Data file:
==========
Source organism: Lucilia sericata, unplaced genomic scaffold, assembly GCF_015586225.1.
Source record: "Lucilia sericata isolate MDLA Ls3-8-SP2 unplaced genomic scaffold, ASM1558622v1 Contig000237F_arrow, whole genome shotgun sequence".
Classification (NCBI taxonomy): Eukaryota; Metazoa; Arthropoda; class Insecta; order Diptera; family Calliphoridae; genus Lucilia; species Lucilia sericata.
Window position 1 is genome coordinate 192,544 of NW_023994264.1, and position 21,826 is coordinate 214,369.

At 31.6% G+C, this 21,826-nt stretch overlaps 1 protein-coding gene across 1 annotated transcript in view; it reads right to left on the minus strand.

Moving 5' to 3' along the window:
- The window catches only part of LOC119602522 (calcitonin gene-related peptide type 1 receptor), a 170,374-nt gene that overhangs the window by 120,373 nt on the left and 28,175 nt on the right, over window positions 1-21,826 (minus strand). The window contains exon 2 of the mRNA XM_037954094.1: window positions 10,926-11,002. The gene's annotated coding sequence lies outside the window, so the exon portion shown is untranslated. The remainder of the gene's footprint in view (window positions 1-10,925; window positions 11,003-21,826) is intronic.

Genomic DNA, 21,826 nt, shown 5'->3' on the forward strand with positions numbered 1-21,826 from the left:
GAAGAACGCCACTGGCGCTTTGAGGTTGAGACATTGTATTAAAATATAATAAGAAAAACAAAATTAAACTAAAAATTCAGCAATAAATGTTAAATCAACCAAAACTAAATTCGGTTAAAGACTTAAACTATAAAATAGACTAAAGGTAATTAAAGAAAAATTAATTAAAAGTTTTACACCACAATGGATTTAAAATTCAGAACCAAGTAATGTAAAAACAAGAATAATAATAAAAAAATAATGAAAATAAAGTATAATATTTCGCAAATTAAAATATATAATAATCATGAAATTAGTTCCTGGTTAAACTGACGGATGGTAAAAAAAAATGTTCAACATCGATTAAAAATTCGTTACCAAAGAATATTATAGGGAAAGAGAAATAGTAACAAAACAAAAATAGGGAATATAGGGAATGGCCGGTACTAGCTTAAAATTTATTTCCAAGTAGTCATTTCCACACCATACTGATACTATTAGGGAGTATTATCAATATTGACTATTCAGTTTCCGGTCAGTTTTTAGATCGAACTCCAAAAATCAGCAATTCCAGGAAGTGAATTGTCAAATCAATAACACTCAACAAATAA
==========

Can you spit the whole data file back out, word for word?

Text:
Source organism: Lucilia sericata, unplaced genomic scaffold, assembly GCF_015586225.1.
Source record: "Lucilia sericata isolate MDLA Ls3-8-SP2 unplaced genomic scaffold, ASM1558622v1 Contig000237F_arrow, whole genome shotgun sequence".
Classification (NCBI taxonomy): Eukaryota; Metazoa; Arthropoda; class Insecta; order Diptera; family Calliphoridae; genus Lucilia; species Lucilia sericata.
Window position 1 is genome coordinate 192,544 of NW_023994264.1, and position 21,826 is coordinate 214,369.

At 31.6% G+C, this 21,826-nt stretch overlaps 1 protein-coding gene across 1 annotated transcript in view; it reads right to left on the minus strand.

Moving 5' to 3' along the window:
- The window catches only part of LOC119602522 (calcitonin gene-related peptide type 1 receptor), a 170,374-nt gene that overhangs the window by 120,373 nt on the left and 28,175 nt on the right, over window positions 1-21,826 (minus strand). The window contains exon 2 of the mRNA XM_037954094.1: window positions 10,926-11,002. The gene's annotated coding sequence lies outside the window, so the exon portion shown is untranslated. The remainder of the gene's footprint in view (window positions 1-10,925; window positions 11,003-21,826) is intronic.

Genomic DNA, 21,826 nt, shown 5'->3' on the forward strand with positions numbered 1-21,826 from the left:
GAAGAACGCCACTGGCGCTTTGAGGTTGAGACATTGTATTAAAATATAATAAGAAAAACAAAATTAAACTAAAAATTCAGCAATAAATGTTAAATCAACCAAAACTAAATTCGGTTAAAGACTTAAACTATAAAATAGACTAAAGGTAATTAAAGAAAAATTAATTAAAAGTTTTACACCACAATGGATTTAAAATTCAGAACCAAGTAATGTAAAAACAAGAATAATAATAAAAAAATAATGAAAATAAAGTATAATATTTCGCAAATTAAAATATATAATAATCATGAAATTAGTTCCTGGTTAAACTGACGGATGGTAAAAAAAAATGTTCAACATCGATTAAAAATTCGTTACCAAAGAATATTATAGGGAAAGAGAAATAGTAACAAAACAAAAATAGGGAATATAGGGAATGGCCGGTACTAGCTTAAAATTTATTTCCAAGTAGTCATTTCCACACCATACTGATACTATTAGGGAGTATTATCAATATTGACTATTCAGTTTCCGGTCAGTTTTTAGATCGAACTCCAAAAATCAGCAATTCCAGGAAGTGAATTGTCAAATCAATAACACTCAACAAATAA